The New Zealand Railways Magazine, Volume 14, Issue 9 (December 1, 1939)
The Witch's Tiki — A Story of Maori Magic
Harata Te Kumi, the wise woman of the West Coast, was one of those exceptional Maoris of her sex who combined with the sacred mana of a noble pedigree strong intellectual powers and a determined will. She refused to accept a tribal standing inferior to that of the men. When the elders met in council she made her views known; she became the woman's voice and she did not hesitate to oppose the highest chief.
But it was rarely necessary for her to play critic in matters of clan policy. Her part was less obtrusive, but all the more influential, because it was for the most part played behind the scenes. She was a ruahine, a wahine mohio, a kuia matakité; that is to say, she was regarded as being possessed of certain occult knowledge, she was psychic and clairvoyant. She had been instructed in hidden sacred lore by her mother, who also was a wahine mohio, and by an elder who was a tohunga. Her mother was the eldest child of her family, and Harata in turn was the eldest of many children. It was her part as the ruahìne to participate in such ceremonies as removing the tapu from a new carved house, or a new canoe; in her the female element in all nature had its priestess. She was a seeress; she dreamed dreams of strange import; she beheld trance visions whose meaning she interpreted to the people. So wise a woman was a source of strength to any tribe, especially in the old war days.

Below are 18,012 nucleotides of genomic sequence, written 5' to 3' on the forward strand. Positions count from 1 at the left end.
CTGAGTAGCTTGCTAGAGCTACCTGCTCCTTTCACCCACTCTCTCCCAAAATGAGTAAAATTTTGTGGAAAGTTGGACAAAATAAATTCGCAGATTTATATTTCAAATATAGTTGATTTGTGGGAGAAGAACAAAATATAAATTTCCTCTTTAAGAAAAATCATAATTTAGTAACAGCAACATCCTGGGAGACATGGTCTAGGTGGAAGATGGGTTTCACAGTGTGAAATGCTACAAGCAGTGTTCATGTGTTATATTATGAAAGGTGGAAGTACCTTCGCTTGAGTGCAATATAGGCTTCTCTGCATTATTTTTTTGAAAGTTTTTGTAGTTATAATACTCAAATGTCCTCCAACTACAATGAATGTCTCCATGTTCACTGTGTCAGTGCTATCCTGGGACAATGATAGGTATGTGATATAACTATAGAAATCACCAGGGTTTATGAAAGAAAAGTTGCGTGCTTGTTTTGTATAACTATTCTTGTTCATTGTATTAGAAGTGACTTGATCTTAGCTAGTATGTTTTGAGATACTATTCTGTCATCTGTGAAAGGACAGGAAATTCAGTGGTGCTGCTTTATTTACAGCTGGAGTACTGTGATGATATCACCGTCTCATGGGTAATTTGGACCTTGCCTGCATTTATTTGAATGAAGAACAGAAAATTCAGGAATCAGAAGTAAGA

This exposition of Harata's gifts, both inherent and acquired, is necessary as an explanation of the mingled respect and fear with which she was regarded by the community. She was of the aristocratic line in half a score of tribes, but she had the strongest sympathetic alliance with the weakest of all, the remnant of one of the tribes harried and slaughtered by the conqueror Rauparaha. She took those people, the Muaupoko, under her protection, so far as she could give it. She was nearly eighty when I saw her in the early Nineteen-hundreds at Muru-whenua, but her form was straight, her eyes bright and often glittering with animation when she spoke; the carefully carved lines of tattoo emphasised the firmness of her lips and chin. A mako shark's tooth with its dab of red sealing-wax hung from one ear; from the other a greenstone pendant dangled by a black ribbon. But the greenstone tiki of fame that had descended to her through many generations from mother to daughter was missing from her neck. I heard its story, not from Harata, but from one of her kinswomen, a kuia mohio like herself.